Some slim hope at last for the Australian poker community in the form of a parliamentary enquiry into the forthcoming ban on the online version of the game.
The enquiry has been forced by the outspoken, staunchly libertarian David Leyonhjelm, the Liberal Democrat Senator for New South Wales, who sees the ban as a brazen violation of civil liberties.
He’s calling all of those who are concerned about online poker to make a submission to the forthcoming enquiry, and online poker players who care about preserving the game in this country should keep an eye on his Facebook page, where he will post a link to submissions as soon as one becomes available.
For those late to the party, Leyonhjelm is railing against the injustice of the Interactive Gambling Amendment Act, a piece of legislation that will have the effect of denying online poker players their right to safely play the game they love.
No Wiggle Room
The aim of the bill is to clarify ambiguities in the Interactive Gambling Act of 2002, which permitted only “licensed operators” to offer bets to Australian players.
But it neglected to say where those operators had to be licensed. Since Australia does not offer licenses for online poker, many of our favorite poker sites were operating on a legally grey, but not strictly illegal basis.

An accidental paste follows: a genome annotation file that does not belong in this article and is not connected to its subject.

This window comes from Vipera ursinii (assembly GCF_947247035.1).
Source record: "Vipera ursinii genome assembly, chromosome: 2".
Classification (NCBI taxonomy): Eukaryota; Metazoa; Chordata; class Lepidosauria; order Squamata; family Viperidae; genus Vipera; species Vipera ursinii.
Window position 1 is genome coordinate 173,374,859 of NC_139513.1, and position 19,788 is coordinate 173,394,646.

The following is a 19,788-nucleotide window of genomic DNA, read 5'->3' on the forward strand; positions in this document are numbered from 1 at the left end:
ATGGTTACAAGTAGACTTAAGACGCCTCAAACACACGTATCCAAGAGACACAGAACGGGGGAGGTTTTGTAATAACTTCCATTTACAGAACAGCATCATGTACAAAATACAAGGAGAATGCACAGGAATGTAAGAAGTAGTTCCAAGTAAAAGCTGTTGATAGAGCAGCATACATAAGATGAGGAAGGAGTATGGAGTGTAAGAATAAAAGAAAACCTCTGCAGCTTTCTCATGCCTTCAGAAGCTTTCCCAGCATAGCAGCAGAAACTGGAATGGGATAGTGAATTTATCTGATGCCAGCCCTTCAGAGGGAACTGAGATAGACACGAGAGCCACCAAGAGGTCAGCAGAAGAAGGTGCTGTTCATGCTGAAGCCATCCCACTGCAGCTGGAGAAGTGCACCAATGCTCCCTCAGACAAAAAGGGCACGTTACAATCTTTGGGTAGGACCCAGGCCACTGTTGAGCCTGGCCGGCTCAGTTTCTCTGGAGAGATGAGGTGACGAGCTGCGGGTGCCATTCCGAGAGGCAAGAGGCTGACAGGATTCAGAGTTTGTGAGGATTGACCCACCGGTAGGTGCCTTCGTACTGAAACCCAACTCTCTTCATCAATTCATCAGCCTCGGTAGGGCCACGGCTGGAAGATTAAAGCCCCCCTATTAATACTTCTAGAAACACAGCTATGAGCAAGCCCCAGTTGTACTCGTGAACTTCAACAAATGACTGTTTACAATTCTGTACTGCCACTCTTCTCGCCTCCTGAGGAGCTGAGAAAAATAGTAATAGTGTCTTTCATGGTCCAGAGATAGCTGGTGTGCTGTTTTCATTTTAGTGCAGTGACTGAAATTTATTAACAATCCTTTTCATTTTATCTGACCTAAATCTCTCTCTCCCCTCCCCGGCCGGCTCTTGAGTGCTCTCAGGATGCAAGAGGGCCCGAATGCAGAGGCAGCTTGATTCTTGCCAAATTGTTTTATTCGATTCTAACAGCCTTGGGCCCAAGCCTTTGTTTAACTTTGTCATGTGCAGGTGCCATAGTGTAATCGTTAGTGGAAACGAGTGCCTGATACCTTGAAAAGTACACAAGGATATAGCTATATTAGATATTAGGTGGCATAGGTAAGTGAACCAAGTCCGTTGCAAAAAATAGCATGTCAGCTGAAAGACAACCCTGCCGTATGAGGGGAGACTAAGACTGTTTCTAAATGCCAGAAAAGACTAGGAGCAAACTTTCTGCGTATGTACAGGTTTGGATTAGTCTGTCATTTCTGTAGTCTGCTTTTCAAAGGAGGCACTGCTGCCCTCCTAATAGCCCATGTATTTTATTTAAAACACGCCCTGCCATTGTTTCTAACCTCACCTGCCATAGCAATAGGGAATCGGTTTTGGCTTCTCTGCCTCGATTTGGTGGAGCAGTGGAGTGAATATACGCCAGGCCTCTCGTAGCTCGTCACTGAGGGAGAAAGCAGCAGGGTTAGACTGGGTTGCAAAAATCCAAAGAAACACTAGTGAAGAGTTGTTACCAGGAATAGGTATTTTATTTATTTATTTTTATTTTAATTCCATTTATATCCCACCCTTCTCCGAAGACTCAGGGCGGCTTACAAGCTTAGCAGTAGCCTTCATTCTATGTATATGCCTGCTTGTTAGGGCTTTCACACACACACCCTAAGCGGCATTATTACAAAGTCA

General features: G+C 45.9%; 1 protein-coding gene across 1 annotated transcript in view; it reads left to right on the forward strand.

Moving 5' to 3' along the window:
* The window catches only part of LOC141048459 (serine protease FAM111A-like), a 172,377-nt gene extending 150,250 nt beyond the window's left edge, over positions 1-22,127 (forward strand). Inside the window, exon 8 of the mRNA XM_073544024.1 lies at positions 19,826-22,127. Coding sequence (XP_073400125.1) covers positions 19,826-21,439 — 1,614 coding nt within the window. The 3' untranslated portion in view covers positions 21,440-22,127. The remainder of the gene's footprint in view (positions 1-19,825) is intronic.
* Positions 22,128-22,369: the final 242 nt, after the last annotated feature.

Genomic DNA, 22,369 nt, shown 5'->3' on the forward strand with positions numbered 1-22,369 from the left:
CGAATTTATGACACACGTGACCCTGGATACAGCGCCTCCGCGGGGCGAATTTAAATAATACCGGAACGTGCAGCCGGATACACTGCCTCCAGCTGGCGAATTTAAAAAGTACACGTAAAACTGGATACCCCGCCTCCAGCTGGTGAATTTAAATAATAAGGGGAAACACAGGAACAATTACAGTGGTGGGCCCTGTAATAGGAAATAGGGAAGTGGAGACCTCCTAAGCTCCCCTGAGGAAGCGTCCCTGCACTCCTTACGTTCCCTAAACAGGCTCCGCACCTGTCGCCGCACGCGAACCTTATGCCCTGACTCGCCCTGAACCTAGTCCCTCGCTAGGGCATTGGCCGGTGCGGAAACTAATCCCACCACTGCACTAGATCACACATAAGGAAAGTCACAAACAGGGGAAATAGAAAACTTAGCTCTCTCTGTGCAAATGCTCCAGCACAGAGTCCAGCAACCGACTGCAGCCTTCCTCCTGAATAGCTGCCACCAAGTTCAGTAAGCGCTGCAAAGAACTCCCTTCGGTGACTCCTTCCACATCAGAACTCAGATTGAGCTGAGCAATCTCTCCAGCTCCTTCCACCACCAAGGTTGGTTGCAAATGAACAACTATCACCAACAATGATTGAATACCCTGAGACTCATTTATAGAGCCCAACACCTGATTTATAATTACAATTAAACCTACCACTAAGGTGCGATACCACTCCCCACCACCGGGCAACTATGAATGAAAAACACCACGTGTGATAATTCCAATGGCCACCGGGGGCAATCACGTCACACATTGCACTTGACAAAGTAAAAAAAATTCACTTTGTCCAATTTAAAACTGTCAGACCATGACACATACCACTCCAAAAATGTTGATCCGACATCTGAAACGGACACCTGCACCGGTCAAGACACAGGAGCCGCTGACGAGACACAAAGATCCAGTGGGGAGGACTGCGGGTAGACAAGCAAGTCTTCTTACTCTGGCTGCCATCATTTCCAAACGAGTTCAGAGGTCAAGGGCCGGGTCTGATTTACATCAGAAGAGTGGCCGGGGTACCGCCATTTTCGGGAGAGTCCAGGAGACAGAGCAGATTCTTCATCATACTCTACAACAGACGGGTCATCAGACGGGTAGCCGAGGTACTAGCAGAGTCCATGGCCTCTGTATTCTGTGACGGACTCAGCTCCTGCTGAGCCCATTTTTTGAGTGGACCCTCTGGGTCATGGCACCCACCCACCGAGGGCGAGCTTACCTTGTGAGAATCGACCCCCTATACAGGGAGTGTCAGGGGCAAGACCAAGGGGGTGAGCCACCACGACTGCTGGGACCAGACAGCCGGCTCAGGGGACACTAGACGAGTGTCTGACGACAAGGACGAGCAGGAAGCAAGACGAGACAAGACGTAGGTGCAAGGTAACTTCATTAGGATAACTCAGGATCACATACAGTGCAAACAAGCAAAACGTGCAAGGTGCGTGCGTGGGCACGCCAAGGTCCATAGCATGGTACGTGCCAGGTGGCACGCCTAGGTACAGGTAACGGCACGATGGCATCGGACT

But the new legislation makes it clear that operators must be licensed in Australia, offering no legal wiggle room whatsoever. Many operators have already left the market, staunch favourite including 888 Poker, while PokerStars is expected follow as soon as the bill is enacted.
The idea behind the bill is to protect Australian sports betting consumers, ensuring they play within the domestic licensed market. But for poker players, it will have the opposite effect, driving respectable operators away and leaving the players little recourse but to engage with less scrupulous offshore sites.
It’s a state of affairs that Leyonhjelm described to reporters this week as a “really stupid situation to be in.”
“The fact that our country allows online sports betting and horse racing so freely, which are both truly gambling, and doesn’t allow online poker is truly embarrassing,” he said.
“There is quite an active online poker community in Australia,” he added. “I don’t think [prohibition] will succeed for those really determined. If you have a VPN or offshore account, you will still play.
Leyonhejlm unsuccessfully lobbied parliament to include a carve out for online poker in March, however he remains optimistic about his chances of derailing the de facto online poke ban.
“If I initiate an inquiry which highlights the stupidity of the law as it stands, perhaps some changes can be implemented,” he said.